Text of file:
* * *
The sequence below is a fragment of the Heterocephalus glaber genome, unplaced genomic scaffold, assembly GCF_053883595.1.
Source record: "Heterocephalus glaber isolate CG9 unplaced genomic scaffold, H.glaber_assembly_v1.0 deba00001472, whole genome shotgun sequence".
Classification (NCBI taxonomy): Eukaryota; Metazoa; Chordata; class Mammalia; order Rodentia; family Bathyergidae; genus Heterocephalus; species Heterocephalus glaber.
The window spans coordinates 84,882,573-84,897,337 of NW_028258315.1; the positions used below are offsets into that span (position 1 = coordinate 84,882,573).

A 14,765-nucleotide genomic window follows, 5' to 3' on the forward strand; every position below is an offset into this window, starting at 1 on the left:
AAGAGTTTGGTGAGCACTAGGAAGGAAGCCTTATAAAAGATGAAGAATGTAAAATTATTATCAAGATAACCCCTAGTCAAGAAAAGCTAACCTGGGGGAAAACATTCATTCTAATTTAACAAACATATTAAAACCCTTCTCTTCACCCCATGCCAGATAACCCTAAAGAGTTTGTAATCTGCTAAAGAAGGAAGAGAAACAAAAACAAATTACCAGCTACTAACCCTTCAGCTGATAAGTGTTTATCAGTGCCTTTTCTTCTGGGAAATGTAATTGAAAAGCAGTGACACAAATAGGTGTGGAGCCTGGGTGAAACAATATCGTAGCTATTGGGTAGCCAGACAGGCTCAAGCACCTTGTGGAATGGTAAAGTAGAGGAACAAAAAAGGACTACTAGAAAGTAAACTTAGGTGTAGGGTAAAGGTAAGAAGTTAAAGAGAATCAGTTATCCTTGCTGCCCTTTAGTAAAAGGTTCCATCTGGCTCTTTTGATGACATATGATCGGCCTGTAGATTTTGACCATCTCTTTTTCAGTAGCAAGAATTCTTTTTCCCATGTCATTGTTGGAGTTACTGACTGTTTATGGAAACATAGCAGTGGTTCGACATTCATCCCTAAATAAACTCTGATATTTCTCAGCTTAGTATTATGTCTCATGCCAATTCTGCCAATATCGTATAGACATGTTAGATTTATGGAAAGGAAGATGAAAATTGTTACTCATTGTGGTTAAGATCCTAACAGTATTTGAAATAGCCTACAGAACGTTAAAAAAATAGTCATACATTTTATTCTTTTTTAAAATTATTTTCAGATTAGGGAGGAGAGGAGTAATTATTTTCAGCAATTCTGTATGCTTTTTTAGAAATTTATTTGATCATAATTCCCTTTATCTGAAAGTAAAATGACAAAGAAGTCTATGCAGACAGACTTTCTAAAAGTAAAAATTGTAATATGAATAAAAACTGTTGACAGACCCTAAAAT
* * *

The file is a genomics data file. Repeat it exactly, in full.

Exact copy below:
The sequence below is a fragment of the Heterocephalus glaber genome, unplaced genomic scaffold, assembly GCF_053883595.1.
Source record: "Heterocephalus glaber isolate CG9 unplaced genomic scaffold, H.glaber_assembly_v1.0 deba00001472, whole genome shotgun sequence".
Classification (NCBI taxonomy): Eukaryota; Metazoa; Chordata; class Mammalia; order Rodentia; family Bathyergidae; genus Heterocephalus; species Heterocephalus glaber.
The window spans coordinates 84,882,573-84,897,337 of NW_028258315.1; the positions used below are offsets into that span (position 1 = coordinate 84,882,573).

A 14,765-nucleotide genomic window follows, 5' to 3' on the forward strand; every position below is an offset into this window, starting at 1 on the left:
AAGAGTTTGGTGAGCACTAGGAAGGAAGCCTTATAAAAGATGAAGAATGTAAAATTATTATCAAGATAACCCCTAGTCAAGAAAAGCTAACCTGGGGGAAAACATTCATTCTAATTTAACAAACATATTAAAACCCTTCTCTTCACCCCATGCCAGATAACCCTAAAGAGTTTGTAATCTGCTAAAGAAGGAAGAGAAACAAAAACAAATTACCAGCTACTAACCCTTCAGCTGATAAGTGTTTATCAGTGCCTTTTCTTCTGGGAAATGTAATTGAAAAGCAGTGACACAAATAGGTGTGGAGCCTGGGTGAAACAATATCGTAGCTATTGGGTAGCCAGACAGGCTCAAGCACCTTGTGGAATGGTAAAGTAGAGGAACAAAAAAGGACTACTAGAAAGTAAACTTAGGTGTAGGGTAAAGGTAAGAAGTTAAAGAGAATCAGTTATCCTTGCTGCCCTTTAGTAAAAGGTTCCATCTGGCTCTTTTGATGACATATGATCGGCCTGTAGATTTTGACCATCTCTTTTTCAGTAGCAAGAATTCTTTTTCCCATGTCATTGTTGGAGTTACTGACTGTTTATGGAAACATAGCAGTGGTTCGACATTCATCCCTAAATAAACTCTGATATTTCTCAGCTTAGTATTATGTCTCATGCCAATTCTGCCAATATCGTATAGACATGTTAGATTTATGGAAAGGAAGATGAAAATTGTTACTCATTGTGGTTAAGATCCTAACAGTATTTGAAATAGCCTACAGAACGTTAAAAAAATAGTCATACATTTTATTCTTTTTTAAAATTATTTTCAGATTAGGGAGGAGAGGAGTAATTATTTTCAGCAATTCTGTATGCTTTTTTAGAAATTTATTTGATCATAATTCCCTTTATCTGAAAGTAAAATGACAAAGAAGTCTATGCAGACAGACTTTCTAAAAGTAAAAATTGTAATATGAATAAAAACTGTTGACAGACCCTAAAAT